For various reasons, I am in a funk right now. Contributing to this funk is what I perceive to be problems for the United States, domestically and internationally. Also contributing to the malaise is my identification as a Jew and a supporter of Israel.
As far as problems related to the United States, I am not alone with feelings of agita. A week ago, the Rasmussen polling organization reported that 30 percent of likely U.S. voters think the country is heading in the right direction, while 63 percent think it is on the wrong track.
From elementary school to high school, I was taught to be proud of America; it was unique among nations, the “shining city upon the hill,” referenced by both Presidents Kennedy and Reagan. America was a melting pot of all that was good in the world. Its founding documents were unique and set the world on a different course. The reverse of the Great Seal of the United States contains the phrase Novus ordo seclorum, “New order of the ages.”
However, in recent decades, it has become increasing popular to concentrate on what divides us — diversity — as opposed to what unites us, and to cast America as history’s villain. Yes, there is room for improvement, but to me the degree of vilification is unwarranted. Related to this is the growing use of the concept of moral equivalence, which has been used to denigrate the concept of American exceptionalism, a concept which was drilled into me both by my parents and schooling; a concept in which I firmly believe, as I think do the majority of Americans.
Identity politics is playing an increasing role in America. I am conflicted by this. After all I am a proud Jewish American. I want to fight for the rights of Jews not only in America, but around the world, namely in Europe and particularly in Israel.
In his “I Have A Dream” speech, Martin Luther King, Jr. famously said, “I have a dream that my four little children will one day live in a nation where they will not be judged by the color of their skin but by the content of their character.”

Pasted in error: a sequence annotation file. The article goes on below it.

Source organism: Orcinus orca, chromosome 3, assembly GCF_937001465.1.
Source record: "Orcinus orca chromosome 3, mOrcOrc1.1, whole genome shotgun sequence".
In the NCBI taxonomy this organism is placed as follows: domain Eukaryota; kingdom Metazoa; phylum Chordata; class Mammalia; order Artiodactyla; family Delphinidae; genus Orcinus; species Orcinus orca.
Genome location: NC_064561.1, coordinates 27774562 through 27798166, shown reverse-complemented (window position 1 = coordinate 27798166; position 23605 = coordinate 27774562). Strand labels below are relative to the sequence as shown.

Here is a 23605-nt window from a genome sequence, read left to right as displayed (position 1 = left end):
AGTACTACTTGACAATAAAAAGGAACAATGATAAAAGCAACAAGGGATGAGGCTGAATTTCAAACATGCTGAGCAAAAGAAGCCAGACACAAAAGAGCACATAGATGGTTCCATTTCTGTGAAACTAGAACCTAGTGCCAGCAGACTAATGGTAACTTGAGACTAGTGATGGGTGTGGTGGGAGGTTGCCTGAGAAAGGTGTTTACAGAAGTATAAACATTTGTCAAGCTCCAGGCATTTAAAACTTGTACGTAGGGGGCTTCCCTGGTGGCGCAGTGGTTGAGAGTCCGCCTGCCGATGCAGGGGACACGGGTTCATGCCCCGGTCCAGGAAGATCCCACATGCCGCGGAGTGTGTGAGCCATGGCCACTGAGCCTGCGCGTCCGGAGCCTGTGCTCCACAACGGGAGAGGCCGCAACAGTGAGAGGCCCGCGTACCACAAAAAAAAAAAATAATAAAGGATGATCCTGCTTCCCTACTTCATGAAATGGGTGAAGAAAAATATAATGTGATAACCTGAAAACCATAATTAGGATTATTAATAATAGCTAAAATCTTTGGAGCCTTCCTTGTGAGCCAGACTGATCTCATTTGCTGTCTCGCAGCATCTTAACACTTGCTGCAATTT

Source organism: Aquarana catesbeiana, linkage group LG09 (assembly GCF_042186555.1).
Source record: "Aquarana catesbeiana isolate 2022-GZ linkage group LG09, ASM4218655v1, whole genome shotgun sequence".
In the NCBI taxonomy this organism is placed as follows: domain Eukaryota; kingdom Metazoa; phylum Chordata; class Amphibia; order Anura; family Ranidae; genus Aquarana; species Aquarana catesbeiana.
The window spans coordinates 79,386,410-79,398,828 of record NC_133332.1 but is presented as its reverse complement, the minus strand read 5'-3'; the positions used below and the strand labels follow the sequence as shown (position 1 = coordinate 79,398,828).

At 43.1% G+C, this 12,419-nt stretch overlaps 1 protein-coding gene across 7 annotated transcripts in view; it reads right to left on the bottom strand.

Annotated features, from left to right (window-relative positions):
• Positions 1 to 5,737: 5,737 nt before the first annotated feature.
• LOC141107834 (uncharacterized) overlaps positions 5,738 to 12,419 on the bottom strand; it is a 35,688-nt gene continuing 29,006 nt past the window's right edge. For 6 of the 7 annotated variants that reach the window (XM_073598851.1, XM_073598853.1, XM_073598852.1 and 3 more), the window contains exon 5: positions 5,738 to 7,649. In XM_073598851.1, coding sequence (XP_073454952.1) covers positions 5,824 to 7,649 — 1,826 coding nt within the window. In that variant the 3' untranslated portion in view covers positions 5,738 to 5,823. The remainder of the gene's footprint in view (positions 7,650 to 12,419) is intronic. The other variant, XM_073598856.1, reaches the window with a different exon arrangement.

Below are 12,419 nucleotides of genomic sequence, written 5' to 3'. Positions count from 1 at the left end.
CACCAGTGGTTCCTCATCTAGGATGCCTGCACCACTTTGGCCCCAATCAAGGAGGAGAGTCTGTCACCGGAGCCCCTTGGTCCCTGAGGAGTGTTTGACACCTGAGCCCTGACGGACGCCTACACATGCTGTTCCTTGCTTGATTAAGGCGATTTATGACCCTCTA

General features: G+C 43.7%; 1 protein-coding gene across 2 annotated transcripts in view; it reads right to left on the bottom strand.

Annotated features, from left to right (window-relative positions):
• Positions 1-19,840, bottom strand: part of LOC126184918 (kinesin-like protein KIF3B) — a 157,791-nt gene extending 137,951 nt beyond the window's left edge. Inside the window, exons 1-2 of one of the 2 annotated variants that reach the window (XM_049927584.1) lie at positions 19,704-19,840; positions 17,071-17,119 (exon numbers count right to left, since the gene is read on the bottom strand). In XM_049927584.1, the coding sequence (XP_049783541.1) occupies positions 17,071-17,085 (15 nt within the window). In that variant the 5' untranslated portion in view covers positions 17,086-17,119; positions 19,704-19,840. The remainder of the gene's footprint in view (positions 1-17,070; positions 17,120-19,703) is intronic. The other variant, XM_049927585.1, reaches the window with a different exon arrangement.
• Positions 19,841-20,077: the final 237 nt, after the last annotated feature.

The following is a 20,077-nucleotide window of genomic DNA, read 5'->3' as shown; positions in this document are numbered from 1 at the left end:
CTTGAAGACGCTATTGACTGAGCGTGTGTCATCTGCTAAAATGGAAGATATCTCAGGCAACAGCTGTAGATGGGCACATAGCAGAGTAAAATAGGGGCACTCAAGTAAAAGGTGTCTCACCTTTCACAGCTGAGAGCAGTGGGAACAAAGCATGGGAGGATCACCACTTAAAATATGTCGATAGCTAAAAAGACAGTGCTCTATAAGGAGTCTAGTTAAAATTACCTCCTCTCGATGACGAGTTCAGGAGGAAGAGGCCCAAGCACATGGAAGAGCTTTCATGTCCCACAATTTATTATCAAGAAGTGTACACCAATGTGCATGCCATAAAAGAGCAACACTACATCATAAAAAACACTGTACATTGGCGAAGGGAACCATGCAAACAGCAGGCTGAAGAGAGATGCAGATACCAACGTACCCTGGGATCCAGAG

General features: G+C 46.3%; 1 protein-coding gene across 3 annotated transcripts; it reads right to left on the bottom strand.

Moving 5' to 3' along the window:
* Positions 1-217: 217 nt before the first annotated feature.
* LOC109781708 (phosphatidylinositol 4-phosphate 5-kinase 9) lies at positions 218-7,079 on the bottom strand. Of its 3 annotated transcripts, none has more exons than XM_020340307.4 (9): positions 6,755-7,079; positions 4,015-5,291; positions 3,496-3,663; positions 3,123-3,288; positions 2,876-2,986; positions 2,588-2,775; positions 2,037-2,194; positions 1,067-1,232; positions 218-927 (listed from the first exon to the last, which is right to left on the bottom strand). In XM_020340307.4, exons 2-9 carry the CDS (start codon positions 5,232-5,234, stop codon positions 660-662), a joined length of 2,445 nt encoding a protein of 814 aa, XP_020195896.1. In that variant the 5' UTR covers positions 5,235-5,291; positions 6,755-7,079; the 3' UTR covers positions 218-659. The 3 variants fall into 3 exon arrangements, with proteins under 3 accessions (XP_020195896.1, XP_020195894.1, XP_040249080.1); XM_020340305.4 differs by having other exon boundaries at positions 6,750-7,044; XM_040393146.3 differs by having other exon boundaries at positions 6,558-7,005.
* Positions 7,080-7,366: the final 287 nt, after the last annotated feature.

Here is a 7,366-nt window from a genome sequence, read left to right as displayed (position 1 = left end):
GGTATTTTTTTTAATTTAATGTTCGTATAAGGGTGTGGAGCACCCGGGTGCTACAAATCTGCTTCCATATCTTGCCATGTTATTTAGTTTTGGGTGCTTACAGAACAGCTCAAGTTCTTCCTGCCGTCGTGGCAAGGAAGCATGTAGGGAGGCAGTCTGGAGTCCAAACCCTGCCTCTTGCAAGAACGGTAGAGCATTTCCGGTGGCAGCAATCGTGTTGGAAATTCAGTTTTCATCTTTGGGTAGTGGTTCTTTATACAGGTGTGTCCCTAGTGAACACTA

Would that were true. I don’t like double standards and I see plenty of them, especially when applied to Jews.
President Obama constantly preaches tolerance for Muslims. What about Jews? According to the latest available FBI statistics, 57 percent of religious hate crimes in 2014 were perpetrated against Jews while only 14 percent were perpetrated against Muslims. The ratio of Jews to Muslims in the United States is approximately two-to-one, but the hate crime ratio is four-to-one. Where are administration statements in support of the Jewish American community?
Internationally, Israel is used as a proxy for “Jews.” There was a major schism between Israel and the United States over the Iranian nuclear deal. As a result of the deal, the United States will be releasing up to $250 billion to Iran, $150 billion in frozen funds and $100 billion in interest payments. While there was concern that Iran, the world’s largest sponsor of state terrorism, would use these funds to make good on its promise to eradicate Israel from the map, the administration constantly maintained that the deal promoted peace.
Last week, Secretary of State John Kerry acknowledged that some of the money Iran received in sanctions relief would go to groups considered terrorist, saying there was nothing the United States could do to prevent this.
Meanwhile, Israel’s 2015 anti-Semitism report stated more than 40 percent of European Union citizens hold anti-Semitic views and agree with the claim that Israel is committing genocide against the Palestinians and behaving like the Nazis. Presenting the report, Minister Naftali Bennett pointed to trends emerging in Europe as a result of the spread of radical Islam; the refugee and migrant crisis; the anti-Israel boycott, divestment, and sanctions movement; and the rise of the extreme Right.
In a recent NJJN column, David Bernstein, president and CEO of the Jewish Council for Public Affairs, described a new disturbing trend called intersectionality, in which opponents of sexism, classism, homophobia, and other forms of oppression are mutually united against a “transcendent white, male, heterosexual power structure” which “keeps down marginalized groups.”
He pointed out “the BDS movement has successfully injected the anti-Israel cause into these intersecting forms of oppression and itself into the interlocking communities of people who hold by them.” Bernstein considers the growing acceptance of intersectionality on college campuses and elsewhere as “the most significant community relations challenge of our time.” In other words, our community relations are being undermined by a “community organizing” model straight out of Saul Alinsky.
Ever since I became involved in Jewish community relations, building alliances with other groups has been important. How has BDS become so influential in such a short time? Is it because, as Tom Lehrer pointed out in “National Brotherhood Week,” “everybody hates the Jews”?